Though Facebook and Twitter have increased the speed at which photos can circulate, Grimm said emailed photos have made their way onto websites in the past and gone viral that way.

Jessica Walker, a customer service representative at Sportsman’s Warehouse in Twin Falls, said hoax photos submitted for the store’s “brag board” are generally easy to spot.

“You can kind of tell,” she said, adding that the store has not had a significant problem with falsified submissions. However, some photos that seem too good to be true actually are real, she said.

“We had one that’s up there that was a 6-foot rattlesnake,” she said. “If it wasn’t for one of our girls here whose cousin had found [the snake], you would have thought it was fake.”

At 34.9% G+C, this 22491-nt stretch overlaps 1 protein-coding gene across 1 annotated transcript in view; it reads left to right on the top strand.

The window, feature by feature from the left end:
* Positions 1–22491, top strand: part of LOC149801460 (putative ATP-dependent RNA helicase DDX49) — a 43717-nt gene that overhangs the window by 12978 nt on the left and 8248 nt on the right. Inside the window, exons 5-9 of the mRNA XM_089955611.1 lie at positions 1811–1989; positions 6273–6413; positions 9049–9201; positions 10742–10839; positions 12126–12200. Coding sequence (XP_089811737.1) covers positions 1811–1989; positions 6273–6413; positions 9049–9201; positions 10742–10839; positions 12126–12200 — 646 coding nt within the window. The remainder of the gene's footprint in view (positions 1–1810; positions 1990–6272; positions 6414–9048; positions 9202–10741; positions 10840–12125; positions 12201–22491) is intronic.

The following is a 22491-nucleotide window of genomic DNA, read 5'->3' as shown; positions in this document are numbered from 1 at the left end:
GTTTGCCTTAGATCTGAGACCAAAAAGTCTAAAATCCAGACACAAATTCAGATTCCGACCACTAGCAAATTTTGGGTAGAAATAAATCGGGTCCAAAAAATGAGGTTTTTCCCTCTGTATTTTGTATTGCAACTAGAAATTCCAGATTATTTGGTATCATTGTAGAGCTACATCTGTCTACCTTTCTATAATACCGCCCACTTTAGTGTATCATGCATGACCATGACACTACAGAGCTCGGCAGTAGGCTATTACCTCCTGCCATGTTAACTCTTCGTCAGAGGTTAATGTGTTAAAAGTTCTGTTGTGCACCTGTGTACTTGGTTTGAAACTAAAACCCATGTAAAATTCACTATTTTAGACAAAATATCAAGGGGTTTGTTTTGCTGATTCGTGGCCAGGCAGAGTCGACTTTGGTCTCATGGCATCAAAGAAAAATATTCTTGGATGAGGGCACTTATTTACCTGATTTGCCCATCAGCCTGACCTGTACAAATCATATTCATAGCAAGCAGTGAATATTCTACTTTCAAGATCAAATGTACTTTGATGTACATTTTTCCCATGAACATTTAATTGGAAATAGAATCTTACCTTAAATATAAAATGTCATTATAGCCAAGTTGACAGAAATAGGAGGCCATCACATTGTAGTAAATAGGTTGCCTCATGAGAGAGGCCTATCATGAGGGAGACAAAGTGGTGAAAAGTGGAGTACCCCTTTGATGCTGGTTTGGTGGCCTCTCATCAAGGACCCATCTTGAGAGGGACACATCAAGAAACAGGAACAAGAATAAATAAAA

One photo that has recently circulated across the state is a picture of a female hunter posing next to a wolf she shot with a handgun while bowhunting. That photo is real, Grimm said, and the story behind it was tracked down by the Spokesman-Review newspaper and the Clearwater Tribune in Orofino, Idaho.

Rene Anderson, a 55-year-old woman from Headquarters, Idaho, was elk hunting on Sept. 25 when she was allegedly charged by a wolf. Thinking quickly, Anderson pulled her .44 magnum Smith and Wesson pistol and killed the 100-pound wolf with four shots.

“That’s real,” Grimm said Monday. “Some of that stuff that’s written in those emails is not necessarily confirmed, but she was bow hunting in Idaho and she did shoot that wolf with a handgun.”

Smith, Walker and Grimm said there wasn’t a sure-fire way to tell a real “brag shot” from a fake, unless a photo has been obviously poorly manipulated using photo-editing software.